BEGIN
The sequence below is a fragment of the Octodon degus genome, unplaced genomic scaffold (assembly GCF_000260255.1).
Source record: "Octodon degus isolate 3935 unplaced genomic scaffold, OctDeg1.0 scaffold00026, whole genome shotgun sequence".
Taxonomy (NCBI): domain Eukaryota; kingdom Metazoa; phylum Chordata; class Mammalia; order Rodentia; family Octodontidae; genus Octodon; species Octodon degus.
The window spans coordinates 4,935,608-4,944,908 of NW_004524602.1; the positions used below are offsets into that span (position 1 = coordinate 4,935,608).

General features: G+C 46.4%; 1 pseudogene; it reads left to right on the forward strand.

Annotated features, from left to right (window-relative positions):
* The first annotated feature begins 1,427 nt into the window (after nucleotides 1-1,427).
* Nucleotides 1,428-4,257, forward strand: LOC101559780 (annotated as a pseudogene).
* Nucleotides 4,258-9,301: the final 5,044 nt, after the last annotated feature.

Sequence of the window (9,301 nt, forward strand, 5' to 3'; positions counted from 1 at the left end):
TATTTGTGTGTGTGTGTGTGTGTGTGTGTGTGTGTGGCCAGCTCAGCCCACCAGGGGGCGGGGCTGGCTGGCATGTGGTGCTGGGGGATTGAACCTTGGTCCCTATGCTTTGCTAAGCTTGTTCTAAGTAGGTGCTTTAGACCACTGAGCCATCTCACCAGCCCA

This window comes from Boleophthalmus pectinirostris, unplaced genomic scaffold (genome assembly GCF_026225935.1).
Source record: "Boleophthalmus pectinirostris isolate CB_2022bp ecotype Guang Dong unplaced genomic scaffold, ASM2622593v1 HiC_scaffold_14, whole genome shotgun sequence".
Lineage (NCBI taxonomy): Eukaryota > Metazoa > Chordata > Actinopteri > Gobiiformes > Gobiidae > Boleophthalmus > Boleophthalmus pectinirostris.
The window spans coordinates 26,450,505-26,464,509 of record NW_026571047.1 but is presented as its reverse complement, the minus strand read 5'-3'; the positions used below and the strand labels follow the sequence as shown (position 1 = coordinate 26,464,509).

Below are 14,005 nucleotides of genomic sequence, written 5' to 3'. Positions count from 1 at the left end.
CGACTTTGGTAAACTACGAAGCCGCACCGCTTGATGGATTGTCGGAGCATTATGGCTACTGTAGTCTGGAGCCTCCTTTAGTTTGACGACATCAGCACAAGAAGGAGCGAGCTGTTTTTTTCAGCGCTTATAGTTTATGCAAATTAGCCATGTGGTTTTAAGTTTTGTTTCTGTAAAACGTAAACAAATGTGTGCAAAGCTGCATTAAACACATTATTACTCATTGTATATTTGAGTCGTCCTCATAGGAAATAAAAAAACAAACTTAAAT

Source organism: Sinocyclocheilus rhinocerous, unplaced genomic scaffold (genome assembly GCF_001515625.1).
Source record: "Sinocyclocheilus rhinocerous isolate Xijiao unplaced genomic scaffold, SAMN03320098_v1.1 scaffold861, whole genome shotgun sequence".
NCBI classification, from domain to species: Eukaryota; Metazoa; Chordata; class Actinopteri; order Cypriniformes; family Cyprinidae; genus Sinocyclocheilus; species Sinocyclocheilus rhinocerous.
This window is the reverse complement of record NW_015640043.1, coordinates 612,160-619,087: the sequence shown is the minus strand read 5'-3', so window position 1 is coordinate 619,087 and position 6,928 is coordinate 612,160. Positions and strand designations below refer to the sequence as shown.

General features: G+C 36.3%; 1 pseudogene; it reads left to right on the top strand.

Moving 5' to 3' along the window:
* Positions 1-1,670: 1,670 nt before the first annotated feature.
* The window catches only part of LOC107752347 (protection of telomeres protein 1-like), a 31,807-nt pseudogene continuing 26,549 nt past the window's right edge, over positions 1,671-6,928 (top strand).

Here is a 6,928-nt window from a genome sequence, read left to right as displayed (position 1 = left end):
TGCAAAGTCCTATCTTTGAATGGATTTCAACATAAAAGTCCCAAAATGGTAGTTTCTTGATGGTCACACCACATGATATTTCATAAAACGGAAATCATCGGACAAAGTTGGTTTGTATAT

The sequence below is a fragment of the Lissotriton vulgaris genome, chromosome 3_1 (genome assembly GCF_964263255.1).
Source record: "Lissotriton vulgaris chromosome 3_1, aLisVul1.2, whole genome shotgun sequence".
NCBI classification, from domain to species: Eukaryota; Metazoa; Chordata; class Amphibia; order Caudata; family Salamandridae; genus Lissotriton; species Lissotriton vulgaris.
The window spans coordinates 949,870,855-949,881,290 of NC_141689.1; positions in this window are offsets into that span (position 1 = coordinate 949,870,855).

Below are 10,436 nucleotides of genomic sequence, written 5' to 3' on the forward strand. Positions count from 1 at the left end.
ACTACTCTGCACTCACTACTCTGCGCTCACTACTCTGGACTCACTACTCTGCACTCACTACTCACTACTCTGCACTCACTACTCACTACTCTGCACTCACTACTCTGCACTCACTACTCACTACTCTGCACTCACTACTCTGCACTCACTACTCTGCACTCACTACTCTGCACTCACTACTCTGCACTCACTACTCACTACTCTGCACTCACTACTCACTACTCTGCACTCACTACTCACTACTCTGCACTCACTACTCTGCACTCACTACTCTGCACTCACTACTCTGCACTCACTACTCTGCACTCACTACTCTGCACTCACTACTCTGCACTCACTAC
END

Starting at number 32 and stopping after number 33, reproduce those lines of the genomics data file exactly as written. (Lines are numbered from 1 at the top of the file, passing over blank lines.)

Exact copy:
Below are 10,436 nucleotides of genomic sequence, written 5' to 3' on the forward strand. Positions count from 1 at the left end.
ACTACTCTGCACTCACTACTCTGCGCTCACTACTCTGGACTCACTACTCTGCACTCACTACTCACTACTCTGCACTCACTACTCACTACTCTGCACTCACTACTCTGCACTCACTACTCACTACTCTGCACTCACTACTCTGCACTCACTACTCTGCACTCACTACTCTGCACTCACTACTCTGCACTCACTACTCACTACTCTGCACTCACTACTCACTACTCTGCACTCACTACTCACTACTCTGCACTCACTACTCTGCACTCACTACTCTGCACTCACTACTCTGCACTCACTACTCTGCACTCACTACTCTGCACTCACTACTCTGCACTCACTAC